top of page

HATE CRIME: How to Avoid Jail with These Six Simple Rules

Scotland's new HATE CRIME LAW has now come into force.

The Scottish parliament describes the law as:

'Hate crime is the phrase used to describe behaviour which is both criminal and based on prejudice. There are already laws in place to protect certain groups from hate crime. This Bill aims to do three things. It updates these existing laws and pulls most of these laws into one Bill. It also adds to the groups currently specifically protected by hate crime laws. 

Criminal courts can generally take into account any prejudice when sentencing a person. Also, people are protected from hate crime through specific laws that apply.  People are currently protected by specific laws on the basis of:


Race (and related characteristics)


Sexual orientation

Transgender identity

This Bill adds age to that list and allows sex to be added at a later date. The Bill creates a new crime of 'stirring up hatred against any of the protected groups covered by the Bill.'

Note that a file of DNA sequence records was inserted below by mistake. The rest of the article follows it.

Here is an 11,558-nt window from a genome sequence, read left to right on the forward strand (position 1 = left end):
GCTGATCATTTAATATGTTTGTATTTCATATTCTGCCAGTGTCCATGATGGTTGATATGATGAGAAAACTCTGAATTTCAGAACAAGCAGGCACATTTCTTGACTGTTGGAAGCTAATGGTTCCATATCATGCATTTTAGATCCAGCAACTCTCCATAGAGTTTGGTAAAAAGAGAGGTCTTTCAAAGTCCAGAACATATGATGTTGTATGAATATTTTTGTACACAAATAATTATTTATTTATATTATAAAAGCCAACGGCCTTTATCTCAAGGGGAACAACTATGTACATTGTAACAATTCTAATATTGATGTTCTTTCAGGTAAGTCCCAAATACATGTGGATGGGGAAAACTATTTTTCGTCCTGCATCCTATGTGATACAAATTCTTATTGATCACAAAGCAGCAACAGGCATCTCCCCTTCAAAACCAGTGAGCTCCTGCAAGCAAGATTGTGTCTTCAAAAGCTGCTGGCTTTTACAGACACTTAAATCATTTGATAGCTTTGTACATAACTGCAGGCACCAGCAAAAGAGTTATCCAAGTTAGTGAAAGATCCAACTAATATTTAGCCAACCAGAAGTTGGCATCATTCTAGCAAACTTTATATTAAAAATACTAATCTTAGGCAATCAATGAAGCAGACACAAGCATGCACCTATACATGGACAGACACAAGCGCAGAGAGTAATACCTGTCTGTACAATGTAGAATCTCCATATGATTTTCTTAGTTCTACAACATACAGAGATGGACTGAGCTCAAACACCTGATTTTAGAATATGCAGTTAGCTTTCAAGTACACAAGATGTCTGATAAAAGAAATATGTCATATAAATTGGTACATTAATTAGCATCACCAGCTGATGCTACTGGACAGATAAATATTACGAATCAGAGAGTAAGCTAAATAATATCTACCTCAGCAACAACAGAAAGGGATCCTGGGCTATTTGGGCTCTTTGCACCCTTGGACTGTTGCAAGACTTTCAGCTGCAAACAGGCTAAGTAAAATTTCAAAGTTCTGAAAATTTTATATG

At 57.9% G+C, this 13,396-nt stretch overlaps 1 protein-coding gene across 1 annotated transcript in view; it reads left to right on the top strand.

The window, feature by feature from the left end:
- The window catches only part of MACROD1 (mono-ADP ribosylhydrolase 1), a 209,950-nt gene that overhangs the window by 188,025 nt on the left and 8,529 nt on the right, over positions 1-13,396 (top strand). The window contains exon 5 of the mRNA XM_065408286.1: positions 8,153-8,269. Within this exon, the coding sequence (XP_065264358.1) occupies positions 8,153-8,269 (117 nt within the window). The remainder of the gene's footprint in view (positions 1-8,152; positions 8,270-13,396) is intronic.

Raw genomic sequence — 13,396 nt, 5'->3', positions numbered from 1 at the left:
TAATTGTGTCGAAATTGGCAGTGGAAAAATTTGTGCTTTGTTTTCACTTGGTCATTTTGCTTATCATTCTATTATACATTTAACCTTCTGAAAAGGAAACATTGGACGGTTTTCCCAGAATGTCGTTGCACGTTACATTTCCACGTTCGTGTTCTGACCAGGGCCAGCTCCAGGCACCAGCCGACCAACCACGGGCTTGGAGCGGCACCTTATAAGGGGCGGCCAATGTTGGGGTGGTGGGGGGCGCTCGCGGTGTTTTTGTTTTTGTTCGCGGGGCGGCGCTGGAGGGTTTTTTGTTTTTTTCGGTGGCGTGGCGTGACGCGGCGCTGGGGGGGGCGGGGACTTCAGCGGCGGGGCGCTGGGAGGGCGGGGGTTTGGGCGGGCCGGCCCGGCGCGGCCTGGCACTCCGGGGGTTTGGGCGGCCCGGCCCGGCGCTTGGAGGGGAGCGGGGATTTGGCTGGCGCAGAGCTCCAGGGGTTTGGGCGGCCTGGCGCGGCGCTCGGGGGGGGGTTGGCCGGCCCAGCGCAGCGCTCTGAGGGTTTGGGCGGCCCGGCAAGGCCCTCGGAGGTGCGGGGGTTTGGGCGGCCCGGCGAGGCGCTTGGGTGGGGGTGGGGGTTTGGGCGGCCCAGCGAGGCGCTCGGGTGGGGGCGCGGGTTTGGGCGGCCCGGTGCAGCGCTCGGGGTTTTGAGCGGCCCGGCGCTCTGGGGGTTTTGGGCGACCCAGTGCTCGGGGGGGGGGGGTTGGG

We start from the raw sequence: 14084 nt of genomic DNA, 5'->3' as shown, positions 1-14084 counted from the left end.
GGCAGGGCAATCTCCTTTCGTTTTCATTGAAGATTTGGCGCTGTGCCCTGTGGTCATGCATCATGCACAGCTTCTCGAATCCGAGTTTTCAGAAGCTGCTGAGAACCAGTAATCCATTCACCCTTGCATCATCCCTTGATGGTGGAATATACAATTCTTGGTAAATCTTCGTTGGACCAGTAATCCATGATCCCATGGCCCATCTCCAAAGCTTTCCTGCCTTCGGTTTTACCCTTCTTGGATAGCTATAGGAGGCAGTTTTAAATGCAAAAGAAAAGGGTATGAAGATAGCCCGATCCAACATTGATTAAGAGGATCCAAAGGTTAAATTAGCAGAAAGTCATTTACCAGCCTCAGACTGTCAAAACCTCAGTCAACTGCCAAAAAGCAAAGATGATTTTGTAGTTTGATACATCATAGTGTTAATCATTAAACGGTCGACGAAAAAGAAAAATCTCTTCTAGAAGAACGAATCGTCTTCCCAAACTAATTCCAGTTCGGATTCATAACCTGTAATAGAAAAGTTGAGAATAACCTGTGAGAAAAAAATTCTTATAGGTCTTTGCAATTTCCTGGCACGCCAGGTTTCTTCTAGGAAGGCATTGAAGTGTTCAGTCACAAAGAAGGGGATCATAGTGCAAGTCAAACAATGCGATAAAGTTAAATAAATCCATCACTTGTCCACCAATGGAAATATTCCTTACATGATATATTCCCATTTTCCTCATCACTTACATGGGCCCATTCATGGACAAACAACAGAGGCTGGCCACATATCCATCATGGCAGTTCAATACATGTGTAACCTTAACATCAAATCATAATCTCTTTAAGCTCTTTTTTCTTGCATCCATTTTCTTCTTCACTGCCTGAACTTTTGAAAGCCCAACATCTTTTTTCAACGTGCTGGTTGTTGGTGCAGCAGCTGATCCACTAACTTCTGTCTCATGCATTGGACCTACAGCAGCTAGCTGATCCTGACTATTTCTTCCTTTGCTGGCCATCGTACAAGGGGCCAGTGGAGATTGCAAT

The Bill also abolishes the offence of blasphemy which has not been prosecuted in Scotland for more than 175 years. You can find out more in the Explanatory Notes document that explains the Bill.

The Scottish government go on to say:

"The Bill has been created to make sure that the groups covered by the Bill are protected from hate crimes. It also makes sure that the laws that provide that protection are fit for the 21st century.

Crimes motivated by prejudice will be treated more seriously and will not be tolerated by society. The Bill has been created to make this clear to victims, those who commit hate crimes, and the wider society. You can find out more in the Policy Memorandum document that explains the Bill."

Humza Yousaf

First Minister Humza Yousaf was the justice secretary who shepherded the Hate Crime bill through the Scottish Parliament, declaring at the time that it "sent a strong and clear message to victims, perpetrators, communities and to wider society that offences motivated by prejudice will be treated seriously and will not be tolerated."

Those found guilty can face up to seven years in prison.

However, it is not all bad news, the bill still gives the public ample; people, groups and flags to hate. In fact, many of the groups left out of the bill are hated by its creators, such as White people,and the English, making there plenty still to choose from.

To avoid the mindfield we have created a handy little guide to help you navigate your way through social media debates, and of course, avoid a prison term as well.

120 views0 comments


bottom of page